Scientists have discovered many such fitness-conferring mutations in SARS-CoV-2. While mutations may occur in many genes, S gene mutations are of interest because the spike protein it encodes is critical in the ability of SARS-CoV-2 to enter cells. And all vaccines aim to teach our immune systems to recognise it as a danger signal to fight the virus.
The S gene of SARS-CoV-2 encodes the genetic information to make the spike protein, a long chain of 1,273 amino acids. This chain folds into a unique shape; three spike protein molecules assemble together in a trimeric arrangement, to create one spike protuberance on the surface of the virus. This spike trimer is the part of the virus that recognises and attaches to the ACE2 receptor (an enzyme) on the surface of susceptible human cells.
Many single-letter changes of significant concern have been identified on the spike protein. One of the earliest mutations to be recognised was a single change in the S gene whose effect was to replace the 614th amino acid, known as aspartic acid (denoted by D) with another amino acid called glycine (G). This change is called the D614G mutation. It changes the shape of the spike protein in a subtle way, making it more stable. Scientists have found that viruses with the D614G mutation spread faster because they are more efficient at infecting cells. In other words, it is more transmissible. But it does not seem to be associated with greater disease severity or escaping immunity.
Other notable spike mutations include the replacement of the amino acids asparagine (N) by tyrosine (Y) at the 501st position (N501Y), and lysine (K) by either asparagine or threonine (T), at the 417th position (K417N, K417T). Because of the way the spike protein folds, both amino acids at positions 417 and 501 are located at the tip of the spike. These mutations are thought to allow a better and tighter fit with the ACE2 receptor.
Another mutation, which replaces glutamic acid (E) with lysine (K) at position 484 (E484K), changes the shape of the spike protein in a way that likely allows it to escape from certain antibodies. (Antibodies are proteins, produced by an infected or vaccinated person’s immune system, which attach to the virus and help destroy it). The K417N mutation also appears to help the virus evade some antibodies.
The study of disease in populations in terms of its frequency, pattern, causes, risk factors, and control strategies is known as epidemiology. In the past several months, the communication and discussion on SARS-CoV-2 epidemiology has been dominated by variants. A mutation refers to the actual change in nucleotide sequence in the gene, which in turn is reflected by a change in amino acid sequence of the encoded protein. A virus carrying one or more mutations in its genetic material is called a variant.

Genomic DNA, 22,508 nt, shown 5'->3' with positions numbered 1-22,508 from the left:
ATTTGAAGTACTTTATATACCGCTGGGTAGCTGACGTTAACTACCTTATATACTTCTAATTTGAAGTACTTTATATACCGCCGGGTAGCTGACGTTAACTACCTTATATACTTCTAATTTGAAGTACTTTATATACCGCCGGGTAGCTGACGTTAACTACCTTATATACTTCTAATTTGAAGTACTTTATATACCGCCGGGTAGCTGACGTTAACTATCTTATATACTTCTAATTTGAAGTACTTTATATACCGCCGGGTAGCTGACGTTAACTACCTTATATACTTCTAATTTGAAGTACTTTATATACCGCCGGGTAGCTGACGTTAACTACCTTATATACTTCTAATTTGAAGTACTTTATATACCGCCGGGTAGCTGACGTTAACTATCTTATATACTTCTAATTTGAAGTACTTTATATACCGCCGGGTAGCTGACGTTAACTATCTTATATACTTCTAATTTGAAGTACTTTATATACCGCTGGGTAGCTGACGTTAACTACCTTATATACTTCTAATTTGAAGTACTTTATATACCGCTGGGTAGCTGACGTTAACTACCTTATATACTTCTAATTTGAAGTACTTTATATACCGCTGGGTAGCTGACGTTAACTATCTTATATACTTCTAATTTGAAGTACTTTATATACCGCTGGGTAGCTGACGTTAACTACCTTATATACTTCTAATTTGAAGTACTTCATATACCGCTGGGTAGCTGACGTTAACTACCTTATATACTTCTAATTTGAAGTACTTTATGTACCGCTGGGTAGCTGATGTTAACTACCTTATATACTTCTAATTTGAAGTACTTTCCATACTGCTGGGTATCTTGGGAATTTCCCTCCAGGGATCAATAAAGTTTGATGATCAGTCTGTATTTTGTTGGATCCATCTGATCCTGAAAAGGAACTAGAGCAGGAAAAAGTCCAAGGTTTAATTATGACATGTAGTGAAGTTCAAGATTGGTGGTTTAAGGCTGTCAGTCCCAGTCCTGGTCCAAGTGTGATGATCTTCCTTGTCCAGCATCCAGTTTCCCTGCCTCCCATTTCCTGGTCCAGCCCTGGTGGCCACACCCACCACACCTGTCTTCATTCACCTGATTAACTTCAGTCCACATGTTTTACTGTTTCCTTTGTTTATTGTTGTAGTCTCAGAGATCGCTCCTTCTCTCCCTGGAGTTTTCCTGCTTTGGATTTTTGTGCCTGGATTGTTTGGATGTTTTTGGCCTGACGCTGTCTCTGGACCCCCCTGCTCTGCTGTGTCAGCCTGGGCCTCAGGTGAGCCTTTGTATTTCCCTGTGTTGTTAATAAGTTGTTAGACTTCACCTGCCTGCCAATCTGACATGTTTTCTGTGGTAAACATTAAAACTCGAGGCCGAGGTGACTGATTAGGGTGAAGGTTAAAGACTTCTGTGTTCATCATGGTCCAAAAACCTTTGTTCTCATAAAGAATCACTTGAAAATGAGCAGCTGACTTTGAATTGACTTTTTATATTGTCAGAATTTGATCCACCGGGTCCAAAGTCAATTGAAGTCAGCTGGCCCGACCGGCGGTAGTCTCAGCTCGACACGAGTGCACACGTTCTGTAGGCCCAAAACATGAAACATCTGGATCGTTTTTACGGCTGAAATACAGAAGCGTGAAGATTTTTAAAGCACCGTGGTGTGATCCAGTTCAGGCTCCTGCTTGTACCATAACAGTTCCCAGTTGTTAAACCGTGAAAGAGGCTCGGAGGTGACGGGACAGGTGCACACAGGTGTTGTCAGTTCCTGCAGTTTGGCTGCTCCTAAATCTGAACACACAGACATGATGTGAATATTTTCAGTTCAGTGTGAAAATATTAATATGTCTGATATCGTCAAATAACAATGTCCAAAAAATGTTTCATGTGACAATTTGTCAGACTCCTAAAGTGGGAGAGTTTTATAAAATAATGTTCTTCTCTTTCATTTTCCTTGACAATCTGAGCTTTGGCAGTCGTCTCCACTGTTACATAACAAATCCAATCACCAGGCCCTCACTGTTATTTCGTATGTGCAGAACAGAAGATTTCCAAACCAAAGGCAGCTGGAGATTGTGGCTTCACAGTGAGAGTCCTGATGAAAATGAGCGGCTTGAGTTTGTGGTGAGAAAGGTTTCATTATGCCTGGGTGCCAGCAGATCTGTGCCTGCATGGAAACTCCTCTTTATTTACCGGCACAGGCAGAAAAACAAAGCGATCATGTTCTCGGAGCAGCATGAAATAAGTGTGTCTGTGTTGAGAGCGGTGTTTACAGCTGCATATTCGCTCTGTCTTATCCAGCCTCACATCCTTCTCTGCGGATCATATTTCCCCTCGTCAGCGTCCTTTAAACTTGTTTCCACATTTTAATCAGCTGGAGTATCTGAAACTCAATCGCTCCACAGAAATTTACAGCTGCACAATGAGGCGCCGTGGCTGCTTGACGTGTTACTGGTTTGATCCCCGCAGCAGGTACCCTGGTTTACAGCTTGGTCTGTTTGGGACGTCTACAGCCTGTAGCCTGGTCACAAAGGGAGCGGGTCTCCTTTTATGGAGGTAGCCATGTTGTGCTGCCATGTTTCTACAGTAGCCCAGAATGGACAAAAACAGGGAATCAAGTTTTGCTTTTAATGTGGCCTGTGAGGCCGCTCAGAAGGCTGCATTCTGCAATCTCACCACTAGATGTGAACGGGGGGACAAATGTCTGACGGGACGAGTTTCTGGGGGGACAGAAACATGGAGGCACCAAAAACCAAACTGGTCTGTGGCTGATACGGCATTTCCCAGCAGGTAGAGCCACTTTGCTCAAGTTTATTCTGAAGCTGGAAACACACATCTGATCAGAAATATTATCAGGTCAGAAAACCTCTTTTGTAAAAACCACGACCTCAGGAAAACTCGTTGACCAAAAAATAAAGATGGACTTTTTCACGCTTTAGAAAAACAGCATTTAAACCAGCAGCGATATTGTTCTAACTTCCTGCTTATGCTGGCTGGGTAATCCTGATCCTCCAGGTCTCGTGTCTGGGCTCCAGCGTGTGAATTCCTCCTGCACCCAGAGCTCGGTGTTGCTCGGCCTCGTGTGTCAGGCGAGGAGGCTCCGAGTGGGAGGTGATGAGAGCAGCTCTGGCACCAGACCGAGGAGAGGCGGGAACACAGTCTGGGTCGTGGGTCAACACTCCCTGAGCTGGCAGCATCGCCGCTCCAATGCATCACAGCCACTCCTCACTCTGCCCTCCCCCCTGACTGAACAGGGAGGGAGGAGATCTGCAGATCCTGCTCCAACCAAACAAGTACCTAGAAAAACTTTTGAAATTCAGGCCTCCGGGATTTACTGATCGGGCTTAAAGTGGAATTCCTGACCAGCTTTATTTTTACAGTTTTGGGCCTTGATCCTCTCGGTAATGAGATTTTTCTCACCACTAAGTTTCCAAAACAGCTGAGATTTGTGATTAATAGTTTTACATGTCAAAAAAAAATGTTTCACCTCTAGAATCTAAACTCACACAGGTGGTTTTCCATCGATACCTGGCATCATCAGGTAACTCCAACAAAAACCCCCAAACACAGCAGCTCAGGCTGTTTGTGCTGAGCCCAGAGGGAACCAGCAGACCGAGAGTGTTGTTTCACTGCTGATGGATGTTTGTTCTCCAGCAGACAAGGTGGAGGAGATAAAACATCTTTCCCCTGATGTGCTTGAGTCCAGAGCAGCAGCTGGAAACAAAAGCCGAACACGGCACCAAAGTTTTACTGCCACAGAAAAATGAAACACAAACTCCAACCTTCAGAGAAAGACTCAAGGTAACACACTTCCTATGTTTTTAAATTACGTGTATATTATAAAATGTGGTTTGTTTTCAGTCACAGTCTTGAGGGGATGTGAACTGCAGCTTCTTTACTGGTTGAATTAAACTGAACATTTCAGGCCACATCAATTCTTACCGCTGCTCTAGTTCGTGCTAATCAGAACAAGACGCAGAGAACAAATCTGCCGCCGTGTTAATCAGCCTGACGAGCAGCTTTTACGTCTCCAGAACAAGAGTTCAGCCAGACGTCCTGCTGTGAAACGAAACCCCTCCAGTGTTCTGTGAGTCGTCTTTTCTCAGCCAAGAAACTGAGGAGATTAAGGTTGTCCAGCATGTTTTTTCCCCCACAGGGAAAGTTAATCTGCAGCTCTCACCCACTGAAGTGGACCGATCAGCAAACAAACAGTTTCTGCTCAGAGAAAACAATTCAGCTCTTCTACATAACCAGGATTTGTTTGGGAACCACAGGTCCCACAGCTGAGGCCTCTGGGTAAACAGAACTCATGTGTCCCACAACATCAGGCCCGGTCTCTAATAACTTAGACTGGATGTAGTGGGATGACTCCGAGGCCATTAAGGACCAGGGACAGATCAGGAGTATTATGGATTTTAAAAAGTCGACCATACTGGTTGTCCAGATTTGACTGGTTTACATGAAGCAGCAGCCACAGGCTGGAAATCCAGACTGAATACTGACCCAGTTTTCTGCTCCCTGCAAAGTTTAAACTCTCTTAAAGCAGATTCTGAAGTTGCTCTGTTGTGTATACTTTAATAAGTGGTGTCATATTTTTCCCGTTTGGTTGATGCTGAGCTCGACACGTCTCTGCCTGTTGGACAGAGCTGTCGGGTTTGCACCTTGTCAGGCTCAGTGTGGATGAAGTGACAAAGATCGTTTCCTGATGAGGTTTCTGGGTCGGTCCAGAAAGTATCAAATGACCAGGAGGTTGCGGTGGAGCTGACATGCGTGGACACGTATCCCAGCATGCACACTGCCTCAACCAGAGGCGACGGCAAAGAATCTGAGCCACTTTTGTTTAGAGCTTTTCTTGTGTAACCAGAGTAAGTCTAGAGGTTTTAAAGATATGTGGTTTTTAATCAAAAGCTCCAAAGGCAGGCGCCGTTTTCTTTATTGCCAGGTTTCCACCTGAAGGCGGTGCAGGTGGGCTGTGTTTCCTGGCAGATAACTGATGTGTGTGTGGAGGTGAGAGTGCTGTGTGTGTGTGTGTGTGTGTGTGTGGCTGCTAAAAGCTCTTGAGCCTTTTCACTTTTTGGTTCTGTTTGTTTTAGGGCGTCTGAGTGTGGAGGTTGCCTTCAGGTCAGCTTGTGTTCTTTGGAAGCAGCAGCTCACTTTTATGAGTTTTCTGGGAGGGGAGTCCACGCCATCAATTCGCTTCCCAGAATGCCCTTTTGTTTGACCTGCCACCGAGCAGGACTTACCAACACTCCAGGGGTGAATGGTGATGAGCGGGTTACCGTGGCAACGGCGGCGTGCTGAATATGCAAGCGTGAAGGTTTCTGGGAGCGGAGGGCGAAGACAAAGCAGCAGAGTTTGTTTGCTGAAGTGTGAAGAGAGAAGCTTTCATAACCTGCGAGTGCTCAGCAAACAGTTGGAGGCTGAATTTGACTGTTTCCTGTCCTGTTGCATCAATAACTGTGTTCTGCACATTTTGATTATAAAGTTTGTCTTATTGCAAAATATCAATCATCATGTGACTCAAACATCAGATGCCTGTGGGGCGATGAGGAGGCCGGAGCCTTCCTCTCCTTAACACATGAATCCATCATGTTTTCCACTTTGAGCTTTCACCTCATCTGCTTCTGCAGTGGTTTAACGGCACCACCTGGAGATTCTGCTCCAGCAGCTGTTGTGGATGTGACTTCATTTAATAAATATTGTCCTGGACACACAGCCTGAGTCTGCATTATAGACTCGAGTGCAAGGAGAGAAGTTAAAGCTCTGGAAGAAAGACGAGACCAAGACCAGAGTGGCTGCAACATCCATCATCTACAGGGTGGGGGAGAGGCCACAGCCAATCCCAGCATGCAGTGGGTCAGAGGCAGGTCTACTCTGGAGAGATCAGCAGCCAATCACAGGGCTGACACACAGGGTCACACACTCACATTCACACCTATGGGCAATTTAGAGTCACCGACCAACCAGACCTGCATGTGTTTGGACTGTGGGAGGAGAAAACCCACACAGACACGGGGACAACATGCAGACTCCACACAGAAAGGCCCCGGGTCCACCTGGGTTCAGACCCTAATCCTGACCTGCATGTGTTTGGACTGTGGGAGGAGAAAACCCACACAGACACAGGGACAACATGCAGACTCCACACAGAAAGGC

Most SARS-CoV-2 variants identified so far actually possess a constellation of mutations. The particular set of mutations associated with a given variant collectively contributes to its overall characteristics. Many SARS-CoV-2 variants that are cause for worry, as they may prolong the pandemic, are known as ‘variants of concern’.
During the course of the pandemic, scientists observed four epidemiological events in Britain, South Africa, Brazil and India, during May-October 2020. Each of these events was associated with a particular cluster of variant SARS-CoV-2 sequences. Each variant cluster represented a distinct lineage. Recently the WHO introduced a simple way to name these variants, using the Greek alphabet: alpha, beta, gamma and delta. All of them carry the D614G spike mutation, in addition to other mutations, and are all regarded as variants of concern.
The Alpha variant, first detected in Britain in September 2020, has since been detected in over 150 countries. It has the D614G and N501Y mutations, as well as P681H and a couple of double amino-acid deletions at positions 69-70 and 144-145. A recent report suggested that the alpha variant is not only more transmissible but also capable of causing more severe illness.
The beta variant, first detected in May 2020 in South Africa, has since spread to nearly 100 countries. The notable spike mutations it contains are N501Y, K417N and E484K. The beta variant appears to be able to dodge vaccine-induced immunity.